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5 mistakes brands make when going Direct to Consumer (DTC)

Growth Secrets|11.10.2017

It's always getting easier to get set up selling online. Over the years the costs have reached

Most brands will focus on product and will outsource the selling of their items. They'll typically share the marketing effort with their stockists, by providing them with assets that they can use in their own campaigns.

The direct-to-consumer model means you cut out stockists and sell direct, typically via a website. 

The benefits of selling direct

In the context of an increasingly competitive market, there are some big benefits of going direct to consumer:

  • Bigger margins by cutting out middle men. Allowing brands to spend more on marketing, product development and future growth.
  • More opportunity to cross-sell and up-sell, versus a brand-agnostic retailer who might not fully understand the offering.
  • Control the brand story more, and directly interact with customers.
  • Build up a direct following of customers/followers/fans, therefore more chance of repeat (direct) revenue.

By adding an online channel, brand manufacturers can uncover added revenue streams, increase margins, and monetize existing brand affection.

Direct-to-consumer brands like Bonobos and Warby Parker set the template for next-generation retail.

Should go Direct to Consumer?

When you are a start-up brand in apparel for example – growing consumer awareness and driving organic growth can be tough on the web. At the same time a deal with a wholesale channel can offer product exposure at a faster pace. As a result, many young businesses may be better served by delaying the direct-to-consumer decision.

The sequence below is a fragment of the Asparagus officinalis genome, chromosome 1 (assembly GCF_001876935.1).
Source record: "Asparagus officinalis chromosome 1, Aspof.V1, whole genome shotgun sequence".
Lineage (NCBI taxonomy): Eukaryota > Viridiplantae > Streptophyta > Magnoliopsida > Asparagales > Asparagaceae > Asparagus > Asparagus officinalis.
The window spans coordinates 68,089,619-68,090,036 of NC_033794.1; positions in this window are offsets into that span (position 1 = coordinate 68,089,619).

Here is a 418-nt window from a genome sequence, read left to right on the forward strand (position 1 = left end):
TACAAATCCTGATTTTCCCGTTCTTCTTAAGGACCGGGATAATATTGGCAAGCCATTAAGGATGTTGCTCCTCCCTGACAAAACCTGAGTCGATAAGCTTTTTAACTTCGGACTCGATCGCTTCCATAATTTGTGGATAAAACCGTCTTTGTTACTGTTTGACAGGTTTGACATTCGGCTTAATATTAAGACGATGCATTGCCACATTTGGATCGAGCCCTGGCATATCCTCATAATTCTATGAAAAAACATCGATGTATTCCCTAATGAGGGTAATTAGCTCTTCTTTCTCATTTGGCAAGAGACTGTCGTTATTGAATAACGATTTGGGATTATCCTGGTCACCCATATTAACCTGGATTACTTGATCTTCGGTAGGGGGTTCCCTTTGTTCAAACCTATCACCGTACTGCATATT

1. Not planning

  • Can you touch upon - how does one get started?
  • What kind of orders will customers be making? Will the customer, for example, make a single order or include multiple items in one order?
  • How will the order be packaged and shipped?
  • How important is speed in delivery? How soon will the customer expect to have the order delivered?
  • How will seasonality impact demand and order volume?
  •  How will returns be handled?
  • Will free shipping be offered?

Establishing KPIs is key!

2. Upsetting stockists

Retailers are becoming more hesitant to work with brands that compete with them by selling direct-to-consumer, according to Shopatron in it's 2013 Retailer E-commerce study, which surveyed more than 8,000 retail executives. As many as 71% of retailers plan to stop or reduce spending with these brands, the study reported.

Further, 33% of retailers stated that they would “never” purchase products from brands that sell online directly to consumers; and another 37% said they would consider it a factor.

Your stockists depend on selling something that is scarce, and that happens to be your product. If you then begin to compete with them by offering something more interesting through your own DTC channel, they might be upset.

Here are some potential tactics to avoid 'channel conflict':

  • Communicate objectives and emphasise upside to retailers well in advance so the existing distribution channel is not “blindsided”.
  • Level the playing field by not competing on price and even consider being slightly above market or “street” price.
  • Include website features that will benefit the retailers – store locator, links to retail sites, etc.
  • Enlist retailers to fulfill direct online orders to drive consumers to the existing distribution for add on sales opportunities.